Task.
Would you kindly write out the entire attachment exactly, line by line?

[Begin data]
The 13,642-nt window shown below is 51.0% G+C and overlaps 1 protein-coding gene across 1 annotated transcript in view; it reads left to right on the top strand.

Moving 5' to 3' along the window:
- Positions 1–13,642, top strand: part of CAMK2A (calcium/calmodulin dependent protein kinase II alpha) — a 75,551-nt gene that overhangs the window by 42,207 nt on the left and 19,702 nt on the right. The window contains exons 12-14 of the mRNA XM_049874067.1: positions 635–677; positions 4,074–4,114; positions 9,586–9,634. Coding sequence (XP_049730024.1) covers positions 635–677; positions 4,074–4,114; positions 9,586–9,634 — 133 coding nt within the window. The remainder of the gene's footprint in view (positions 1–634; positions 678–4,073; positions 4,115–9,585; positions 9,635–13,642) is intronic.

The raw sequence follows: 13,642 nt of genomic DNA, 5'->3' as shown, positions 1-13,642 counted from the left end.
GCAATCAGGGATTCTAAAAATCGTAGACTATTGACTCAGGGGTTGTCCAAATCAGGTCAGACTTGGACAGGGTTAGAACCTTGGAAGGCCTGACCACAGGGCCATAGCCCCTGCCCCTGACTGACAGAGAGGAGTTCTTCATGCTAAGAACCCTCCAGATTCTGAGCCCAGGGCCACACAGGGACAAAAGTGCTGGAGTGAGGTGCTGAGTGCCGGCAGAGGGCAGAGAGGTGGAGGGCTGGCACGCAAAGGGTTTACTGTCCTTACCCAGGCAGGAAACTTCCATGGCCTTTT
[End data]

The 13,642-nt window shown below is 51.0% G+C and overlaps 1 protein-coding gene across 1 annotated transcript in view; it reads left to right on the top strand.

Moving 5' to 3' along the window:
- Positions 1–13,642, top strand: part of CAMK2A (calcium/calmodulin dependent protein kinase II alpha) — a 75,551-nt gene that overhangs the window by 42,207 nt on the left and 19,702 nt on the right. The window contains exons 12-14 of the mRNA XM_049874067.1: positions 635–677; positions 4,074–4,114; positions 9,586–9,634. Coding sequence (XP_049730024.1) covers positions 635–677; positions 4,074–4,114; positions 9,586–9,634 — 133 coding nt within the window. The remainder of the gene's footprint in view (positions 1–634; positions 678–4,073; positions 4,115–9,585; positions 9,635–13,642) is intronic.

The raw sequence follows: 13,642 nt of genomic DNA, 5'->3' as shown, positions 1-13,642 counted from the left end.
GCAATCAGGGATTCTAAAAATCGTAGACTATTGACTCAGGGGTTGTCCAAATCAGGTCAGACTTGGACAGGGTTAGAACCTTGGAAGGCCTGACCACAGGGCCATAGCCCCTGCCCCTGACTGACAGAGAGGAGTTCTTCATGCTAAGAACCCTCCAGATTCTGAGCCCAGGGCCACACAGGGACAAAAGTGCTGGAGTGAGGTGCTGAGTGCCGGCAGAGGGCAGAGAGGTGGAGGGCTGGCACGCAAAGGGTTTACTGTCCTTACCCAGGCAGGAAACTTCCATGGCCTTTT